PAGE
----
The function may be called by the names: e04rhc or nag_opt_handle_set_simplebounds.
After the handle has been initialized (e.g., e04rac has been called),
e04rhc may be used to define the variable bounds of the problem. If the bounds have already been defined, they will be overwritten. Individual bounds may also be set by e04tdc.
This will typically be used for problems, such as:
Linear Programming (LP)
Quadratic Programming (QP)
Nonlinear Programming (NLP)
or linear Semidefinite Programming (SDP)
where and are -dimensional vectors. Note that upper and lower bounds are specified for all the variables. This form allows full generality in specifying various types of constraint. In particular, the th variable may be fixed by setting . If certain bounds are not present, the associated elements of or may be set to special values that are treated as or . See the description of the optional parameter which is common among all solvers in the suite. Its value is denoted as further in this text. Note that the bounds are interpreted based on its value at the time of calling this function and any later alterations to will not affect these constraints.
See Section 4.1 in the E04 Chapter Introduction for more details about the NAG optimization modelling suite.
Candes E and Recht B (2009) Exact matrix completion via convex optimization Foundations of Computation Mathematics (Volume 9) 717–772
1: – void *Input
On entry: the handle to the problem. It needs to be initialized (e.g., by e04rac) and must not be changed between calls to the NAG optimization modelling suite.
2: – IntegerInput
On entry: , the current number of decision variables in the model.
3: – const doubleInput
4: – const doubleInput
On entry: , bl and , bu define lower and upper bounds on the variables, respectively. To fix the th variable, set , where . To specify a nonexistent lower bound (i.e., ), set ; to specify a nonexistent upper bound (i.e., ), set .
, for ;
, for ;
, for .
5: – NagError *Input/Output
The NAG error argument (see Section 7 in the Introduction to the NAG Library CL Interface).
6Error Indicators and Warnings
Dynamic memory allocation failed.
See Section 3.1.2 in the Introduction to the NAG Library CL Interface for further information.
On entry, argument had an illegal value.
On entry, , , .
On entry, , and .
On entry, , , .
The supplied handle does not define a valid handle to the data structure for the NAG optimization modelling suite. It has not been properly initialized or it has been corrupted.
An internal error has occurred in this function. Check the function call and any array sizes. If the call is correct then please contact NAG for assistance.
See Section 7.5 in the Introduction to the NAG Library CL Interface for further information.
Your licence key may have expired or may not have been installed correctly.
See Section 8 in the Introduction to the NAG Library CL Interface for further information.
The problem cannot be modified right now, the solver is running.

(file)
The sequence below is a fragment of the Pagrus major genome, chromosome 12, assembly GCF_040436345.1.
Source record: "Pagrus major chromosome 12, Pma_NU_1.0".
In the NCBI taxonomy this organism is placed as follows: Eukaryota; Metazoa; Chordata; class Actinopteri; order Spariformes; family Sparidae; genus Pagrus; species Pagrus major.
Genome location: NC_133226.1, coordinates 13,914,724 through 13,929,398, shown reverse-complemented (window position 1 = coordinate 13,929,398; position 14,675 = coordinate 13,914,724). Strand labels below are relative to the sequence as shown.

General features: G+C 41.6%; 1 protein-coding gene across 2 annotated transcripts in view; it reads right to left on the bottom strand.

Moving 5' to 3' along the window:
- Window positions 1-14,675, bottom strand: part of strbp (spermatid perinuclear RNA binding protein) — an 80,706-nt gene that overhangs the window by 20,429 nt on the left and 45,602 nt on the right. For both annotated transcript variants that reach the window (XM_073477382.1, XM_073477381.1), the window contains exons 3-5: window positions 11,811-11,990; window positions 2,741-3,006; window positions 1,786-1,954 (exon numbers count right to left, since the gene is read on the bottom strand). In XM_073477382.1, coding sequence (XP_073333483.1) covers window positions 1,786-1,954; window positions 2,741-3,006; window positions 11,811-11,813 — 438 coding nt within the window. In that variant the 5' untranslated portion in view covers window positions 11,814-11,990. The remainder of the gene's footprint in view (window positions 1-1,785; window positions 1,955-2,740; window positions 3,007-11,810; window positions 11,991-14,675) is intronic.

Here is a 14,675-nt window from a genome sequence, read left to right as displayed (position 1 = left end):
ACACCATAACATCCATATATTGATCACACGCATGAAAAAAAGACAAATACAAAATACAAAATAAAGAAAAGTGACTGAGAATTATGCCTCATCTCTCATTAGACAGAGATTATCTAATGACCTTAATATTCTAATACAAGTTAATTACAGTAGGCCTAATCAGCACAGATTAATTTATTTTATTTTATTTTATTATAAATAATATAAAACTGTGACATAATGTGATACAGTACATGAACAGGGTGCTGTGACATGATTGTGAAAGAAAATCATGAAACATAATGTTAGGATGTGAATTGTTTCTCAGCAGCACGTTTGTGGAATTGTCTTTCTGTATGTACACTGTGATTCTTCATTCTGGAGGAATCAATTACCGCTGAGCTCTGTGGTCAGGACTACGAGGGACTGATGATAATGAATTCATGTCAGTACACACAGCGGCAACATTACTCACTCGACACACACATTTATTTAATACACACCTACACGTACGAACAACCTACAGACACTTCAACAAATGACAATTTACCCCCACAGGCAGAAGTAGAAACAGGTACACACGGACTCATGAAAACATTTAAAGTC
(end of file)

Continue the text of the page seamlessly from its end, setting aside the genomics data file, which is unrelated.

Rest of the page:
On entry, , expected .
Constraint: nvar must match the current number of variables of the model in the handle.
8Parallelism and Performance
e04rhc is not threaded in any implementation.
Internal changes have been made to this function as follows:
At Mark 26.1: The limitation to specifying model fixed variables ( for some ) where such input returns NE_BOUND has been lifted.
At Mark 27.1: Previously, it was not possible to modify the bounds once they were set or to edit the model once a solver had been called. These limitations have been removed and the associated error codes were removed.
For details of all known issues which have been reported for the NAG Library please refer to the Known Issues.
There is a vast number of problems which can be reformulated as SDP. This example follows Candes and Recht (2009) to show how a rank minimization problem can be approximated by SDP. In addition, it demonstrates how to work with the monitor mode of e04svc.
The problem can be stated as follows: Let's have respondents answering questions where they express their preferences as a number between and or the question can be left unanswered. The task is to fill in the missing entries, i.e., to guess the unexpressed preferences. This problem falls into the category of matrix completion. The idea is to choose the missing entries to minimize the rank of the matrix as it is commonly believed that only a few factors contribute to an individual's tastes or preferences.
Rank minimization is in general NP-hard but it can be approximated by a heuristic, minimizing the nuclear norm of the matrix. The nuclear norm of a matrix is the sum of its singular values. A rank deficient matrix must have (several) zero singular values. Given the fact that the singular values are always non-negative, a minimization of the nuclear norm has the same effect as norm in compress sensing, i.e., it encourages many singular values to be zero and thus it can be considered as a heuristic for the original rank minimization problem.
Let denote the partially filled in matrix with the valid responses on positions. We are looking for of the same size so that the valid responses are unchanged and the nuclear norm (denoted here as ) is minimal.
This is equivalent to
which is the linear semidefinite problem solved in this example, see Candes and Recht (2009) and the references therein for details.
This example has respondents and answers. The obtained answers are
where denotes missing entries ( is used instead in the data file). The obtained matrix has rank and it is shown below printed to -digit accuracy:
The example also turns on monitor mode of e04svc, there is a time limit introduced for the solver which is being checked at the end of every outer iteration. If the time limit is reached, the function is stopped by setting within the monitor step.
See also e04rac for links to further examples in the suite.